« View All Blog Posts

McDonald’s Beefs Up Its Sustainability Commitments
By Michael Schweibinz

In a world where consumers and businesses alike are realizing the impending need for sustainability, it may be easy to think that some industries—like “fast food” (burgers, fries, etc.)—are not making significant strides to change their business practices. The familiar logos of these corporate giants tend to produce thoughts of cheap, low quality food, workers making minimum wage, and service models designed to maximize profits.

Surprise, surprise! The fast food juggernaut, McDonald’s, is on the forefront of making their beef 100% sustainable. The company plans to start the purchase of “sustainable beef” by 2016.

Although this purchasing development is a huge first step in the ultimate goal of selling 100% sustainable beef, Bob Langert, McDonald’s Vice President for Global Sustainability, is not yet ready to say for sure how much McDonald’s beef will have the “Sustainable Stamp” that first year. The goal is to increase sustainable beef purchases year by year, and it could take a decade for the company to be able to boast that all of the beef it sells is sustainable.

The challenges are massive. To start, how does one define “sustainable beef”? McDonald’s did not want to establish the definition; instead, it created a collaboration of representatives from every level of the cattle supply chain. In Denver, in November of 2010, cattle ranchers, meat processors, packaging specialists, environmental activists, and other retailers (such as Walmart) met to discuss the future of the beef industry.

From that initial meeting came the creation of the Global Roundtable on Sustainable Beef (GRSB) in 2012. GRSB has since come up with a six part draft including the main areas that they believe should dictate whether beef is sustainable or not. This draft has been sent to a vast group of stakeholder’s who will be voting in March on whether or not to make the specifics of the document available to the public. After a two-month public comment period, there will be a second Global Conference on Sustainable Beef in August, 2014. This conference will take a final vote on whether to validate the document as the formal requirements for sustainable beef.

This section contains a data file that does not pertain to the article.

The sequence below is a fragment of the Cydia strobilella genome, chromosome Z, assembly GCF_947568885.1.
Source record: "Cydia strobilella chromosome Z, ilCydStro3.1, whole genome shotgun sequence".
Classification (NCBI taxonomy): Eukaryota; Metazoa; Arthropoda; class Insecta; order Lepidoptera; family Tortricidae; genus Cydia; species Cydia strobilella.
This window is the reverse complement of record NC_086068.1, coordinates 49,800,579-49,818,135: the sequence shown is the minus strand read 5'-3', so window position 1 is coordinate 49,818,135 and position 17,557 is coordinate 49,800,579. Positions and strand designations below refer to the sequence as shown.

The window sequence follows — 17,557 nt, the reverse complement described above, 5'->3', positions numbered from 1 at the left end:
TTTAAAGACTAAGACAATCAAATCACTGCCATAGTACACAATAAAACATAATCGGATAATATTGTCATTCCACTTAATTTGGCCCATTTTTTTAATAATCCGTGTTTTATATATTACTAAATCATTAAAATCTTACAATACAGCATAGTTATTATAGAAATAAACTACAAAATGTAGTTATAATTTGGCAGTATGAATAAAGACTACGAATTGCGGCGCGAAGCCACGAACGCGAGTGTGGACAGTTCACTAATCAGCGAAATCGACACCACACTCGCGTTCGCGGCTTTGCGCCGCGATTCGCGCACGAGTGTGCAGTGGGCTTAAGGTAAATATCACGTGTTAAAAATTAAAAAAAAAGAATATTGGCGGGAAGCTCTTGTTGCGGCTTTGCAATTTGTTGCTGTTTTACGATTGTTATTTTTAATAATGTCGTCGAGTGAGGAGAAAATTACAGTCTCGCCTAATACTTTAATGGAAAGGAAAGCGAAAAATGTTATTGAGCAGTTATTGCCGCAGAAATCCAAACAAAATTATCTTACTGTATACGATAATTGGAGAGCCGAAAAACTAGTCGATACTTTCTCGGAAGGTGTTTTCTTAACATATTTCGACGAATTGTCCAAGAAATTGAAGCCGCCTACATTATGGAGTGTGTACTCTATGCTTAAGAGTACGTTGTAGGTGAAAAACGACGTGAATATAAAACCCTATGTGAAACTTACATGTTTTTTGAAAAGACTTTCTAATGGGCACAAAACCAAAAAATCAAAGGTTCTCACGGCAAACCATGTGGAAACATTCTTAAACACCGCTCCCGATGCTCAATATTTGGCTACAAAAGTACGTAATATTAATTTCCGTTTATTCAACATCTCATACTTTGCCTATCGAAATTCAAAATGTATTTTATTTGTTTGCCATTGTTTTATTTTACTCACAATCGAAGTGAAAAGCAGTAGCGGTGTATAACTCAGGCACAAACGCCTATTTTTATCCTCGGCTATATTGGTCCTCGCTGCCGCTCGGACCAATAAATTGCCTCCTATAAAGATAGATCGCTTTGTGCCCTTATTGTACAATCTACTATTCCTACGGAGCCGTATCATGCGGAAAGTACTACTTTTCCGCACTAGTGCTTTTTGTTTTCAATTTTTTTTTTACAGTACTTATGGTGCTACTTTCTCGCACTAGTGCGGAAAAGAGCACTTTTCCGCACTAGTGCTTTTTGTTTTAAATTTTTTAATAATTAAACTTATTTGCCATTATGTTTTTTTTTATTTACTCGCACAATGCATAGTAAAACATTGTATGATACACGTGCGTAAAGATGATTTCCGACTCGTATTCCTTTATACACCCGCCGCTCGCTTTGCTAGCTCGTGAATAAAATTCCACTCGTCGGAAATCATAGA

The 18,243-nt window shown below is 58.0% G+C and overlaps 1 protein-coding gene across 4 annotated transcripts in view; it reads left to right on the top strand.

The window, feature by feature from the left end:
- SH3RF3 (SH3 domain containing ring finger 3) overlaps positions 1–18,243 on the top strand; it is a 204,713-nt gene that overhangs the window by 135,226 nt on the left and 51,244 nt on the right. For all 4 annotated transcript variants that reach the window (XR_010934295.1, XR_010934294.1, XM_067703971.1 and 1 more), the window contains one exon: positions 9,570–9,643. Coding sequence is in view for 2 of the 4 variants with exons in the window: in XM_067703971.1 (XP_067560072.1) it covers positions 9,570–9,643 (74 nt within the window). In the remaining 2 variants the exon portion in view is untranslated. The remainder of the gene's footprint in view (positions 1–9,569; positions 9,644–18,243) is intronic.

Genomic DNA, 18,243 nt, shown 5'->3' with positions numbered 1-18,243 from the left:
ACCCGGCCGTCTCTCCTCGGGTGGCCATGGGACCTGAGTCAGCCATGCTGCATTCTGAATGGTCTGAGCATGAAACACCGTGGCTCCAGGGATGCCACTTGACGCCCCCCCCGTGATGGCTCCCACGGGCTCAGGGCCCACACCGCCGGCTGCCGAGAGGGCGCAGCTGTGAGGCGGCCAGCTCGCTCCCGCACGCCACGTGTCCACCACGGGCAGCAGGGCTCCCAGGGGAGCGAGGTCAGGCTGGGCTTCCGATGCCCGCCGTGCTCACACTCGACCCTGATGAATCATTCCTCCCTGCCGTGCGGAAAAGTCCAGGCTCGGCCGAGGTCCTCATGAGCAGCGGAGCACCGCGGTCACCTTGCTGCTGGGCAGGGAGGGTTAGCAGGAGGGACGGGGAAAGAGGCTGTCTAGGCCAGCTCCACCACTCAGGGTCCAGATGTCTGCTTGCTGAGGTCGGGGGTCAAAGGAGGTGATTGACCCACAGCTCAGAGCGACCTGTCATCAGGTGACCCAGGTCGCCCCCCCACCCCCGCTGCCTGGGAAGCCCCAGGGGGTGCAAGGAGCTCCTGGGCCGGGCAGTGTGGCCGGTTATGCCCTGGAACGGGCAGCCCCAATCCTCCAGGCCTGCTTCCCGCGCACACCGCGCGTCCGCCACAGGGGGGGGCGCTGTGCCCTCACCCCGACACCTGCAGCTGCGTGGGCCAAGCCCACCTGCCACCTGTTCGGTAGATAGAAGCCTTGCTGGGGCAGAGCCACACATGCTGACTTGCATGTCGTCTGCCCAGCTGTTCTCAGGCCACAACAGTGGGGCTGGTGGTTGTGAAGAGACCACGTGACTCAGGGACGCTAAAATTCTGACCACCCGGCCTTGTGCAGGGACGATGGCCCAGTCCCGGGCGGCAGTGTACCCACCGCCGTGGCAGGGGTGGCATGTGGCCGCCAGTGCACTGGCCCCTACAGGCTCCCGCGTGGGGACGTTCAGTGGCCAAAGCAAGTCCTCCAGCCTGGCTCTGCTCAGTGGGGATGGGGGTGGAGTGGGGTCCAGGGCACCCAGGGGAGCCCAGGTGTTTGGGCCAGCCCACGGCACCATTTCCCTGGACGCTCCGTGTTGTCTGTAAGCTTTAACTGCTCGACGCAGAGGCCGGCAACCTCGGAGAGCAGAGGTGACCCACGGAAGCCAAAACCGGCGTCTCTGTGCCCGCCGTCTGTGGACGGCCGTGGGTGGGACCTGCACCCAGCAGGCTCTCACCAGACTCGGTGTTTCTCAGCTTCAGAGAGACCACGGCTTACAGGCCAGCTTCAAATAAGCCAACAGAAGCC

The six principles of the draft include:

  • People (human rights, safe and healthy work environment)
  • Community (culture, heritage, employment, land rights, health)
  • Animal health and welfare
  • Food safety and quality
  • Natural resources (ecosystem health)
  • Efficiency and innovation (reducing waste, optimizing production, economic vitality)

One of the biggest challenges McDonald’s will face is the issue of traceability. Because the company is horizontally integrated, it does not have complete control over its supply chain. This will make it difficult to ensure that its suppliers are following the regulations that are required for the beef to be considered 100% sustainable. One kink in the supply chain could destroy the integrity of whole system.

McDonald’s suppliers will most likely need to adapt their own businesses models as they accommodate new standard requirement needs. These changes will inevitably result in added costs—costs that will be transferred down the supply chain, all the way onto the golden arches.

Langert says that it’s too early to say whether future beef prices will rise or not due to these price fluctuations. He does believe, however, that operational costs may eventually drop as a result of the necessary changes. His view is that due to the new, sustainable practices that will be put into place, efficiency throughout the supply chain will rise. As efficiency rises, prices throughout the supply chain would be expected to lower—resulting in the same or similar prices for consumers.

So why is McDonald’s committing to such large-scale systems change? Langert answers this question very simply: McDonald’s customers want this change. Not only has research shown that McDonald’s customers truly care about where their food comes from, but the public also expects a strong output of Corporate Social Responsibility from large companies like McDonald’s. It will be both good for the environment and accommodate the desires of McDonald’s stakeholders.

 

Read more about McDonald’s sustainable beef plans, the ever-changing industry, or about reactions to this news.

 

At First Affirmative, we understand that the ways we save, spend, and invest can dramatically influence both the fabric and consciousness of society. We believe that in addition to the benefits of ownership, investors bear responsibility for the impact our money has in the world. Are you making conscious decisions about the impact of your consumer purchase and investment decisions?

 

Mention of specific companies or securities should not be considered an endorsement or a recommendation to buy or sell that security. Past performance is no guarantee of future results.

 

Posted: March 17, 2014